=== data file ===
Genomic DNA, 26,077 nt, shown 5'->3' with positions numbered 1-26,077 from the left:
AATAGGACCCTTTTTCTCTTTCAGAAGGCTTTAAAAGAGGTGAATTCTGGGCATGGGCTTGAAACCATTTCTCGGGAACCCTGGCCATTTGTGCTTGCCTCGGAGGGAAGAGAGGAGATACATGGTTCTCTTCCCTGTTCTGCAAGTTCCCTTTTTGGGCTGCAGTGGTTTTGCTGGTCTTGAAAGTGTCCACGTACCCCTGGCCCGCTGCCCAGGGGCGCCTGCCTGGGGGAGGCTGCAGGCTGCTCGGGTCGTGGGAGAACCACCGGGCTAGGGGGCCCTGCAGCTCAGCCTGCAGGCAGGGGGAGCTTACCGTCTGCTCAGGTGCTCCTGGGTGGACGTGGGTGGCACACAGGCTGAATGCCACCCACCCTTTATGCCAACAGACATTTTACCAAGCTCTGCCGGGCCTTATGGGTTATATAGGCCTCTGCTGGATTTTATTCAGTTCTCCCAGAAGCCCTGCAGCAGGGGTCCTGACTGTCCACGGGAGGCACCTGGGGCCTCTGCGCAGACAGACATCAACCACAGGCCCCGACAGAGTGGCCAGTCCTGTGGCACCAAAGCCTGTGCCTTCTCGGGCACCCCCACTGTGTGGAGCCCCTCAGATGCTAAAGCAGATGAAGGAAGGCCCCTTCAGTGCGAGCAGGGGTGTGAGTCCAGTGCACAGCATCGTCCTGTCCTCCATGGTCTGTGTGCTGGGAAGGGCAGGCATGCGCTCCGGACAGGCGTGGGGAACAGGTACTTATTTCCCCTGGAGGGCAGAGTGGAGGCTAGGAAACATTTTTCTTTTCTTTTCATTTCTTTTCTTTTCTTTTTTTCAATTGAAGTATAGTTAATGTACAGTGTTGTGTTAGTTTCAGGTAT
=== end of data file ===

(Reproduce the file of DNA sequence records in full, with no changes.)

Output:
Genomic DNA, 26,077 nt, shown 5'->3' with positions numbered 1-26,077 from the left:
AATAGGACCCTTTTTCTCTTTCAGAAGGCTTTAAAAGAGGTGAATTCTGGGCATGGGCTTGAAACCATTTCTCGGGAACCCTGGCCATTTGTGCTTGCCTCGGAGGGAAGAGAGGAGATACATGGTTCTCTTCCCTGTTCTGCAAGTTCCCTTTTTGGGCTGCAGTGGTTTTGCTGGTCTTGAAAGTGTCCACGTACCCCTGGCCCGCTGCCCAGGGGCGCCTGCCTGGGGGAGGCTGCAGGCTGCTCGGGTCGTGGGAGAACCACCGGGCTAGGGGGCCCTGCAGCTCAGCCTGCAGGCAGGGGGAGCTTACCGTCTGCTCAGGTGCTCCTGGGTGGACGTGGGTGGCACACAGGCTGAATGCCACCCACCCTTTATGCCAACAGACATTTTACCAAGCTCTGCCGGGCCTTATGGGTTATATAGGCCTCTGCTGGATTTTATTCAGTTCTCCCAGAAGCCCTGCAGCAGGGGTCCTGACTGTCCACGGGAGGCACCTGGGGCCTCTGCGCAGACAGACATCAACCACAGGCCCCGACAGAGTGGCCAGTCCTGTGGCACCAAAGCCTGTGCCTTCTCGGGCACCCCCACTGTGTGGAGCCCCTCAGATGCTAAAGCAGATGAAGGAAGGCCCCTTCAGTGCGAGCAGGGGTGTGAGTCCAGTGCACAGCATCGTCCTGTCCTCCATGGTCTGTGTGCTGGGAAGGGCAGGCATGCGCTCCGGACAGGCGTGGGGAACAGGTACTTATTTCCCCTGGAGGGCAGAGTGGAGGCTAGGAAACATTTTTCTTTTCTTTTCATTTCTTTTCTTTTCTTTTTTTCAATTGAAGTATAGTTAATGTACAGTGTTGTGTTAGTTTCAGGTAT